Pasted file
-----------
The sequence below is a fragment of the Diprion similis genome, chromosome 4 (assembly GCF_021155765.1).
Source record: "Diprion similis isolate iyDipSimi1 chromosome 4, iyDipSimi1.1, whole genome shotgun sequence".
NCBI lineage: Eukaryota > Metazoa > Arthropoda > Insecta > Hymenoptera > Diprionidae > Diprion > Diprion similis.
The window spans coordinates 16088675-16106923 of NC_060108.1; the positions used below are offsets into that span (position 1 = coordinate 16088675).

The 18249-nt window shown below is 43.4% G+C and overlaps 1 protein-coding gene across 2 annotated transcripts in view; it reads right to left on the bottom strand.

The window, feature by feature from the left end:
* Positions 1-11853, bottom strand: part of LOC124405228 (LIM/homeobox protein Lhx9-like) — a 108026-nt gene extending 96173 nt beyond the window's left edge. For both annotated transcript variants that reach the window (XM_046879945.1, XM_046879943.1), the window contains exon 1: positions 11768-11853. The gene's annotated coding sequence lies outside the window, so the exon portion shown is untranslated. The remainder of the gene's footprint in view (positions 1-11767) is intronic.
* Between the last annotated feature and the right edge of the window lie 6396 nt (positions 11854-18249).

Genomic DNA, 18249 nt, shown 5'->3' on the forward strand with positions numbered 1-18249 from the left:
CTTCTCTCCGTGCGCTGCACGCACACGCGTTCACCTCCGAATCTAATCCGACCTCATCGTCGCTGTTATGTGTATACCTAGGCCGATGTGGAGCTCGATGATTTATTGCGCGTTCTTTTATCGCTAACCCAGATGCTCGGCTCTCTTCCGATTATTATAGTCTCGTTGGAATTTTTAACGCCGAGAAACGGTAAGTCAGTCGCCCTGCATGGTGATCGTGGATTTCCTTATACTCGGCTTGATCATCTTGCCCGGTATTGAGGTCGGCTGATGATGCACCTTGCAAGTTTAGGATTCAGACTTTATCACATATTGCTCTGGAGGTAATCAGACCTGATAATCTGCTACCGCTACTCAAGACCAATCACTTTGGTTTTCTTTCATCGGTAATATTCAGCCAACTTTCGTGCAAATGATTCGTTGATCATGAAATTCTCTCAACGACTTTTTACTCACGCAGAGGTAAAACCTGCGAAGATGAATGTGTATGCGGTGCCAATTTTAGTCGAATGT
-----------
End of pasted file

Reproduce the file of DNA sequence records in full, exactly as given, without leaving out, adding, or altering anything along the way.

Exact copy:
The sequence below is a fragment of the Diprion similis genome, chromosome 4 (assembly GCF_021155765.1).
Source record: "Diprion similis isolate iyDipSimi1 chromosome 4, iyDipSimi1.1, whole genome shotgun sequence".
NCBI lineage: Eukaryota > Metazoa > Arthropoda > Insecta > Hymenoptera > Diprionidae > Diprion > Diprion similis.
The window spans coordinates 16088675-16106923 of NC_060108.1; the positions used below are offsets into that span (position 1 = coordinate 16088675).

The 18249-nt window shown below is 43.4% G+C and overlaps 1 protein-coding gene across 2 annotated transcripts in view; it reads right to left on the bottom strand.

The window, feature by feature from the left end:
* Positions 1-11853, bottom strand: part of LOC124405228 (LIM/homeobox protein Lhx9-like) — a 108026-nt gene extending 96173 nt beyond the window's left edge. For both annotated transcript variants that reach the window (XM_046879945.1, XM_046879943.1), the window contains exon 1: positions 11768-11853. The gene's annotated coding sequence lies outside the window, so the exon portion shown is untranslated. The remainder of the gene's footprint in view (positions 1-11767) is intronic.
* Between the last annotated feature and the right edge of the window lie 6396 nt (positions 11854-18249).

Genomic DNA, 18249 nt, shown 5'->3' on the forward strand with positions numbered 1-18249 from the left:
CTTCTCTCCGTGCGCTGCACGCACACGCGTTCACCTCCGAATCTAATCCGACCTCATCGTCGCTGTTATGTGTATACCTAGGCCGATGTGGAGCTCGATGATTTATTGCGCGTTCTTTTATCGCTAACCCAGATGCTCGGCTCTCTTCCGATTATTATAGTCTCGTTGGAATTTTTAACGCCGAGAAACGGTAAGTCAGTCGCCCTGCATGGTGATCGTGGATTTCCTTATACTCGGCTTGATCATCTTGCCCGGTATTGAGGTCGGCTGATGATGCACCTTGCAAGTTTAGGATTCAGACTTTATCACATATTGCTCTGGAGGTAATCAGACCTGATAATCTGCTACCGCTACTCAAGACCAATCACTTTGGTTTTCTTTCATCGGTAATATTCAGCCAACTTTCGTGCAAATGATTCGTTGATCATGAAATTCTCTCAACGACTTTTTACTCACGCAGAGGTAAAACCTGCGAAGATGAATGTGTATGCGGTGCCAATTTTAGTCGAATGT